Physical processes may be used to explain also the transition of terra firme to "várzea" vegetation. However, these mechanisms explain certain wetland migration, such as the "várzea"/mangrove one. Salinity is an essential physicochemical component for the survival of mangrove (e.g. Snedaker 1982, Clarketal. 1998,Alongi et al. 2000), while the "várzea" vegetation has low salinity tolerance (e.g. Wittmann et al. 2004, Junk 2005). Thus, it is probably necessary to invoke changes in tidal water salinity in this case.
GEOBOTANICAL UNITS FROM CAL&CCEDIL;OENE: DEVELOPMENT AND DYNAMICS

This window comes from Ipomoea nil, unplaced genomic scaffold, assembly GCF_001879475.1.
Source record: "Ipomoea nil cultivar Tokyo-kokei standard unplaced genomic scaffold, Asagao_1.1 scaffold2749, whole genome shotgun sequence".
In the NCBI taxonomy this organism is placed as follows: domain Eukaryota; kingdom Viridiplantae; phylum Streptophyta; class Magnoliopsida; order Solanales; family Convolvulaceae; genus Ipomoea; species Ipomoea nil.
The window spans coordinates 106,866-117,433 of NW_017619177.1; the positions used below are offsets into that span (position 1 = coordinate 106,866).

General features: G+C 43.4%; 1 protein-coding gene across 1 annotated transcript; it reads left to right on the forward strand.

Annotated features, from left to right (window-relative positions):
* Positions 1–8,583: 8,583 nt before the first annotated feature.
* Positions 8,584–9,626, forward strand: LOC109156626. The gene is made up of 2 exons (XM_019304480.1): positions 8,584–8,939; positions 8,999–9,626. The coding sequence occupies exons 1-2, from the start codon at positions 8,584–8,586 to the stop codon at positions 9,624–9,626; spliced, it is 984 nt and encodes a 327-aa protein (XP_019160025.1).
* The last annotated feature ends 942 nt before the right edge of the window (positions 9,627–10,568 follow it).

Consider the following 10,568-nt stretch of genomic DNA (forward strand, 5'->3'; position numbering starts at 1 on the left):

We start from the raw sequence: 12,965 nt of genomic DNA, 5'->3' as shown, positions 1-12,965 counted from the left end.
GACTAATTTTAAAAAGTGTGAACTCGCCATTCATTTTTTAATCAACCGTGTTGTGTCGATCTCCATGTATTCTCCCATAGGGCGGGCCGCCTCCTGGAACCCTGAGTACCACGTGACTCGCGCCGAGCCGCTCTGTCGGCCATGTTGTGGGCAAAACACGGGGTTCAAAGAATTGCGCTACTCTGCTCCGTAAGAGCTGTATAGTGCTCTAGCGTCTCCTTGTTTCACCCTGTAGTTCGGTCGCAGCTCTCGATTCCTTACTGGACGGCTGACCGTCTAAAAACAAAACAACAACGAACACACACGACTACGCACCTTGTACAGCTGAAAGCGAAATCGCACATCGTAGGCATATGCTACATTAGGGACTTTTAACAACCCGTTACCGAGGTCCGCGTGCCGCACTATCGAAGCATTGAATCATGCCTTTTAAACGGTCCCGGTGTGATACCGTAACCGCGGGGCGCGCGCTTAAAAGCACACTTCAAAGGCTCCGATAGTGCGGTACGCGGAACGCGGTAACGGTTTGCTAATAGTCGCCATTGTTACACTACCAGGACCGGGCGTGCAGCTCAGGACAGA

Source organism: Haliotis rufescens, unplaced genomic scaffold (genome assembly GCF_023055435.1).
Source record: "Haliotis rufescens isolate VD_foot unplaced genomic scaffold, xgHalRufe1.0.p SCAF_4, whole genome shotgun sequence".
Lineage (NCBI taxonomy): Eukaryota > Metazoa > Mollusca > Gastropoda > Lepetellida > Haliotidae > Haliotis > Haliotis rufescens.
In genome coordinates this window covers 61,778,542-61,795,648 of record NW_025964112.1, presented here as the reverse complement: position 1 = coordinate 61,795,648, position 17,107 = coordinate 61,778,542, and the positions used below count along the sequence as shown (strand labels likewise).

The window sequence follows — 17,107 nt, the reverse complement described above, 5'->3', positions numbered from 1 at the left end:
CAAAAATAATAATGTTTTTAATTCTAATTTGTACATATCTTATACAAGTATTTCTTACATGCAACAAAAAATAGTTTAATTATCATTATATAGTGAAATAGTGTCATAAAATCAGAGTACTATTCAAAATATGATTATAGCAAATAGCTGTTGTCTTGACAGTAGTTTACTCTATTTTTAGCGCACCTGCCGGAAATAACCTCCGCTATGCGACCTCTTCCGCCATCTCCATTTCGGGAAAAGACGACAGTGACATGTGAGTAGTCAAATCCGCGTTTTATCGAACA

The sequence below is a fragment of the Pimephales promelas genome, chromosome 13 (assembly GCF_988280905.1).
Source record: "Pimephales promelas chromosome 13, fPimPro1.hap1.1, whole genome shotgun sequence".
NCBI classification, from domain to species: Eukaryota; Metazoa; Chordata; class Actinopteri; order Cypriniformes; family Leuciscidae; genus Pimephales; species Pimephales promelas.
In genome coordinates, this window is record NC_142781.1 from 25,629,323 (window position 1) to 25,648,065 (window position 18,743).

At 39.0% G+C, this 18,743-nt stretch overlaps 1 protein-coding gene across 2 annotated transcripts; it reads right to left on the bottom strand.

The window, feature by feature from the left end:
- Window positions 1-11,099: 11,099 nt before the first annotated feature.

Pollen records from coastal zones may be useful to identify paleo salinities of estuarine waters, since the plant assemblages, for example on Pará coast (e.g. Behling et al. 2001, Cohen et al. 2005a), follow well-known patterns. Salinity excludes competing and intolerant species (Snedaker 1978), leading to a characteristic species zonation (Baltzer 1970) and predictable types of community structure (Menezes et al. 2003), where the mangroves are more tolerant to soil salinity than the "várzea" forest (Gonçalvez-Alvim et al. 2001). Soil salinity is basically controlled by flooding frequency (Cohen and Lara 2003), position along the estuarine gradient (Lara and Cohen 2006) and volume of river water discharge that depend of regional rainfall (Mörner 1999, Cohen et al. 2005b). The specific properties of propagules, namely their dispersal characteristics (Rabinowitz 1978), their mass arrival linked to individual storms (Eagler 1952, Pernetta 1993) and their resistance to consumption by predators (Smith et al. 1989), help to explain many features of the mangrove zonation. Flood tolerance (Naidoo 1985, McKee 1993) and the height of ground surface (Baltzer 1969, Chapman 1976) also indirectly control the zonation.